Publisher: Pamela Dorman Books
Genre: Memoir, Foodie, Nonfiction, Travel
Source: Publisher
Rating: 4.5 out of 5

Summary:

Ann Mah’s dream was to live in Paris, so when her diplomat husband was assigned to the city for a three-year posting, she was ecstatic. That is, until her husband was transferred to Iraq for a year. Alone in a foreign city, Mah turned to food to understand and appreciate this culture that she’d admired from the outside for so long.

Snapshot Review:

Ann Mah’s Mastering the Art of French Eating is a must-read for any travel memoir fan or foodie. Her descriptions are delectable and her explorations of French culture and history are not to be missed.

Full Review:

Food and travel go together like…well, wine and cheese, I suppose. It’s understandable why so many travel memoirs have elements of food and vice versa; it’s a great way to come to know and understand a different culture, especially if you have the time to explore the history of native dishes. But these memoirs are becoming more and more common, and not all of them are worth reading. What sets Ann Mah’s Mastering the Art of French Eating: Lessons in Food and Love from a Year in Paris apart from these more mediocre efforts is simple: it’s the memoir portion of the book.

Too often, authors forget that while, yes, we want to read about the travel and food, we’re also interested in your story. The personal aspect has to be there to draw the reader in; the reader needs to connect emotionally with the author. Mah does an exceptional job with this; readers will feel her emotions on every page of the book. Her descriptions are vivid and delicious, but it’s her honesty that elevates Mastering the Art of French Eating and absolutely makes it worth reading.

Pick up Mastering the Art of French Eating for the great narrative, then, but you’ll want to stay to read about Mah’s interesting experiences. She really delves into the history of the dishes she explores, from crepes to beef Bourguignon, and gives the reader insight into both French culture and cuisine. The recipes at the end of each chapter are not only delectable, but Mah concedes that readers likely will not be able to find the same ingredients in the United States as where the recipe originated from in France. Therefore, while she tells you how the dish is supposed to be prepared, she also includes substitutions to make things easier.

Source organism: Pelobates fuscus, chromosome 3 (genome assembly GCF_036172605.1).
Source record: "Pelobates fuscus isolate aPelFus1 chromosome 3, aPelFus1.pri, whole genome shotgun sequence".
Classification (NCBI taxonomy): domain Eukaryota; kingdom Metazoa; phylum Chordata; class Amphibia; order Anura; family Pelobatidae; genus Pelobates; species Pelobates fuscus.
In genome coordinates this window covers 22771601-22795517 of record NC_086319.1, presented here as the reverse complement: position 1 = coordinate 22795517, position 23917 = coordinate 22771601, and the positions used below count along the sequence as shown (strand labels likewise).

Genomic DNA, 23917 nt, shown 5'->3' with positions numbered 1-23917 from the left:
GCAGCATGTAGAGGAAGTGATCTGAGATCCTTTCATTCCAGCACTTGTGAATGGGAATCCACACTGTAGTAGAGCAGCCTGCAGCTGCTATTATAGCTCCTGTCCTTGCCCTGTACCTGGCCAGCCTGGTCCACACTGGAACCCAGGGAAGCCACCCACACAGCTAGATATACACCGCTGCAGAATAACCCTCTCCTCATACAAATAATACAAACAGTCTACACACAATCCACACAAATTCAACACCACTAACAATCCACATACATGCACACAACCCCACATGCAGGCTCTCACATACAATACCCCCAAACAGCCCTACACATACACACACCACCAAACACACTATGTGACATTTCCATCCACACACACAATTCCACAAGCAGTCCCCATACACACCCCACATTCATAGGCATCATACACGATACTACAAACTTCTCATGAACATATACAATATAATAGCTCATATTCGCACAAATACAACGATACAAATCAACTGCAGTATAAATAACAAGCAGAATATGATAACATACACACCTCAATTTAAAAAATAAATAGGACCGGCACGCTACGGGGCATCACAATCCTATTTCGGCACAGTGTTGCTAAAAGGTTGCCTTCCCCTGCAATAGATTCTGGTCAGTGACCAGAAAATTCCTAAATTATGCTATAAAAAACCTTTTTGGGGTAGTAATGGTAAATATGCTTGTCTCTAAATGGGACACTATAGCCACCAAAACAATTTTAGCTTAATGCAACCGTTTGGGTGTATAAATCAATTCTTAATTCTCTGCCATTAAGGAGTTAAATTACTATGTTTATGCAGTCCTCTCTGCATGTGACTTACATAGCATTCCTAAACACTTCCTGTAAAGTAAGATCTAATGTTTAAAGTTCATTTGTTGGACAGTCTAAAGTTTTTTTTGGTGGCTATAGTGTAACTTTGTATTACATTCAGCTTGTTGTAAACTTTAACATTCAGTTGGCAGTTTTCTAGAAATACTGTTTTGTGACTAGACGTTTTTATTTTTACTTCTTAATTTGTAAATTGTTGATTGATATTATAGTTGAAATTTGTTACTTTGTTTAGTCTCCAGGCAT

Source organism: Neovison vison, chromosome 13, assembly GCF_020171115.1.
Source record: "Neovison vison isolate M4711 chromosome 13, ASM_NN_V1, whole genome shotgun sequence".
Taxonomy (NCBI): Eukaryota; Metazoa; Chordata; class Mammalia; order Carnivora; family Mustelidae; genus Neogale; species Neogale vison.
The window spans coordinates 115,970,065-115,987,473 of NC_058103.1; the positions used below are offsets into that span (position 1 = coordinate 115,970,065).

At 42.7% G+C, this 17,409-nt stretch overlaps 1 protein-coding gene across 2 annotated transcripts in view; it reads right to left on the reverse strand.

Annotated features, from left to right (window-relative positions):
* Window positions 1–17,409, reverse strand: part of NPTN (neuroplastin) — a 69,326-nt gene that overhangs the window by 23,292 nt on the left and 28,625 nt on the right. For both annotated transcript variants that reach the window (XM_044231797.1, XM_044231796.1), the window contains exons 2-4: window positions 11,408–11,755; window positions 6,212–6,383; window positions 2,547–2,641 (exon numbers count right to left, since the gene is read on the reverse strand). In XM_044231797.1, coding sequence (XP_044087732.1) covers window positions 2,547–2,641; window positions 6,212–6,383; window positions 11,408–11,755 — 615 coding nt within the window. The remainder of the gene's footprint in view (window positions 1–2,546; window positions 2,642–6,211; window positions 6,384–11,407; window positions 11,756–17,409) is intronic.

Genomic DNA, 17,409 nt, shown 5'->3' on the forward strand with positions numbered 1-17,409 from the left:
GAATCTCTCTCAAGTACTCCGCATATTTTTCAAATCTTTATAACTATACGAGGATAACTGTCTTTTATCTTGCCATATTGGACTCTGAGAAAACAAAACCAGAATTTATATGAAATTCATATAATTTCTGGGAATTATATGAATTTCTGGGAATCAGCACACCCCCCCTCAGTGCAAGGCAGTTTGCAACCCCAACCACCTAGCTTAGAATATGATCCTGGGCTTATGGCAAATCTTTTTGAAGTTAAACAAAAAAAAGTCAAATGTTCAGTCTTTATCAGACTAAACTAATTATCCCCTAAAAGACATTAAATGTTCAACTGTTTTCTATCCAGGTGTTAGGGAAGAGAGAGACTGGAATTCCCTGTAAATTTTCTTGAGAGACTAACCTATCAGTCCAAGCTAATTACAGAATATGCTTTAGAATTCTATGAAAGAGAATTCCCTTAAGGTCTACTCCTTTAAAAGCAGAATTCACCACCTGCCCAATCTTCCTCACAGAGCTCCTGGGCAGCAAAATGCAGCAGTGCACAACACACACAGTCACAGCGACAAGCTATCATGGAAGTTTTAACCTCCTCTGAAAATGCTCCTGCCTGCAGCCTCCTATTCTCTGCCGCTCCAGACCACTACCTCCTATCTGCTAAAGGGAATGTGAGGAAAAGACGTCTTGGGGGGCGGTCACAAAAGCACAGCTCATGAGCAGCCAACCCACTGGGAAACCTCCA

Mastering the Art of French Eating is a fast read, but one that’s easy to appreciate. Be warned, though: have some snacks handy while reading, because this is a book that will have you running to the fridge between every chapter.

Other books by Ann Mah:

Kitchen Chinese

Affiliate Links:

Buy this book from Powell’s Books
Buy this book from Amazon.com
Buy this book from your local Indiebound bookstore

Book Review: On the Noodle Road – Jen Lin-Liu

On the Noodle Road cover

Title: On the Noodle Road: From Beijing to Rome with Love and Pasta Author: Jen Lin-Liu ISBN: 9781594487262 Pages: 400 Release Date: July 25, 2013 Publisher: Riverhead Genre: Non-Fiction, Memoir, Travel, Food Source: Publisher Rating: 4.5 out of 5 Summary: Jen Lin-Liu is a food writer and cooking instructor who loves, above all, trying and […]

Continue reading →

Book Review: The End of Night – Paul Bogard

The End of Night cover

Title: The End of Night: Searching for Darkness in an Age of Artificial Light Author: Paul Bogard ISBN: 9780316182904 Pages: 336 Release Date: July 9, 2013 Publisher: Little, Brown Genre: Non-Fiction, Science, Travel Source: Publisher Rating: 4 out of 5 Summary: With the increasing urbanization of the globe and the expansion of major cities, the […]

Continue reading →

Book Review: Heat – Bill Streever [TSS]

Title: Heat: Adventures in the World’s Fiery Places Author: Bill Streever ISBN: 9780316105330 Pages: 368 Release Date: January 15, 2013 Publisher: Little, Brown and Company Genre: Non-Fiction, Science, Travel Source: Publisher Rating: 4 out of 5 Summary: In Heat: Adventures in the World’s Fiery Places, author Bill Streever takes the reader on a journey around […]

Continue reading →

Book Review: The Forgetting River – Doreen Carvajal

Title: The Forgetting River Author: Doreen Carvajal ISBN: 9781594487392 Pages: 320 Release Date: August 16, 2012 Publisher: Riverhead Genre: Memoir, Non-fiction, Travel Source: Publisher Rating: 4 out of 5 Summary: Doreen Carvajal is a journalist who was born and raised Catholic, so she’s surprised to discover her family may be connected to conversos, Jews who […]

Continue reading →
Before the tag in the Genesis footer: !-- Quantcast Tag -->